A new study may help us understand why some patients get better and other don’t. This topical study: Serum Inflammatory Mediators as Markers of Human Lyme Disease Activity, was published in PLOS one-- the lead authors are from Johns Hopkins University. All published Lyme studies have had problems with patient selection. Patient groups are selected because they are supposed to have the same thing. IDSA criteria are generally used. The group in this study had early Lyme associated with EM rash. As I have discussed previously, most patients with acute Lyme do not present with a rash; and more to the point, most patients with chronic Lyme are not diagnosed in a timely fashion. Nonetheless, this study conveys important information.
This study demonstrates the exist of two distinct patient populations who have very different immunological responses to infection with Borrelia burgdorferi (Lyme) – one group has a robust response based on measurements of cytokines and markers of inflammation; the other group has a minimal immunological reaction using the same indicators. The two groups have very different clinical outcomes.
I am pleased by a change in verbiage/terminology. In this study the authors use the words PTLDS, post-treatment Lyme disease syndrome, which replaces the old term PLDS, post-Lyme disease syndrome. This small change leaves the door open to the notion that Lyme organisms may persist after treatment. And here we are dealing with acute patients treated early in the course of the illness.
The study measures molecules which moderate immune responses. The immune system is tasked with finding offending invaders, like germs, and eradicating them by a host of complex mechanisms and devices. (Seek out and destroy) This study measures the messengers that help direct the traffic of the immune system – sending signals to an assortment of cells, telling them where to go and when.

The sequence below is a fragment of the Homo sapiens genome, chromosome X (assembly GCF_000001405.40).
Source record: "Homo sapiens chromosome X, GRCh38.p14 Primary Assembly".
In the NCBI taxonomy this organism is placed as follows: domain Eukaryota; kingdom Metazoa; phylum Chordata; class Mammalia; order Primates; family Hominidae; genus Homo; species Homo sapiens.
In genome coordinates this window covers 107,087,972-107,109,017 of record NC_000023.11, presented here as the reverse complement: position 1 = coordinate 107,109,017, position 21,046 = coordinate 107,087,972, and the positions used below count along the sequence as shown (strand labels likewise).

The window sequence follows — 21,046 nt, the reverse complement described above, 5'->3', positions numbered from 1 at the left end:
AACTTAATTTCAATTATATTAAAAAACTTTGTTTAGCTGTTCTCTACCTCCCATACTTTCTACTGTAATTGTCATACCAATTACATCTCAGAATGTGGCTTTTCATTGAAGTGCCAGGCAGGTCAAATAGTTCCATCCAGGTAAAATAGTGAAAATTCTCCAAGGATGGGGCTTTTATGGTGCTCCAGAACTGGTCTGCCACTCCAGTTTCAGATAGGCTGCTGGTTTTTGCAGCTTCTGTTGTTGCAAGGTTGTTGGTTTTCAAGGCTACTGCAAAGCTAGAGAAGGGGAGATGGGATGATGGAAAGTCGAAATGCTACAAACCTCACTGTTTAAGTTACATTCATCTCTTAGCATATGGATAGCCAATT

The authors note the immune system alone is unable to eradicate Lyme infection and that late-stage arthritis develops in many patients. They describe a subset of patients who develop antibiotic refractory disease 12 months or more. The dogma that host immune responses is the major factor in such cases is discussed, but, from the mouse model -- another possibility is discussed. “Delays in the generation of long-lived plasma cells (the cells that make antibodies) and a weak, largely IgM response (sound familiar) may be part of a Lyme (Borrelia burdorferi) strategy to avoid clearance.”(Yet another mechanism of survival). The authors reflect that residual antigen or infection in some treated patient may explain the persistence of symptoms, in post-treatment Lyme disease, but state: “this is a very controversial area.”
The scientists measures many molecules that traffic immune cells, with names like: CCL1 9, CXCL 19, CXCL 10, CRP, SAA, IL-1a, IL-18, IL33, IL6, TNF alpha, and others.
Two distinct responses were identified. On groups showed high levels of these markers of immune response while the other showed low levels of these markers.
One particular mediator of inflammation, IL-6 remained elevated in patients with late stage Lyme which the authors found surprising. These patients with post-treatment, symptomatic Lyme disease showed immunological evidence of persistent inflammation – or infection.
The group of patient with a high level of reaction (cytokines, chemokines) had lower WBC counts, increased liver function counts and higher levels of markers of inflammation such as CRP. This group produced Lyme antibodies, or seroconverted. This group showed clinical remission. The group with low level reactions to the same molecules did not share these features: these patients had a tendency not to seroconvert. This group of patients was more likely to develop post treatment symptoms like chronic joint pain.
This study has clearly identified a subset patient who are more likely to develop chronic Lyme disease even after IDSA recommended treatment for stage one disease. This study sheds light on why many patients are seronegative (do not make antibodies) or have weak IgM responses as we commonly see. This study lays the foundation for the development of a test which helps us predict which patients need more help early on -- those who are at higher risk for developing chronic disease.
On another note…
Another scientist’s face is displayed in a Johns Hopkins University magazine in an article which states he has beliefs contrary to the IDSA and that he believes in Lyme persiters which might respond to a drug for tuberculosis. The article say that while these ideas would not be controversial regarding tuberculosis they are very controversial when mentioned in the context of Lyme disease.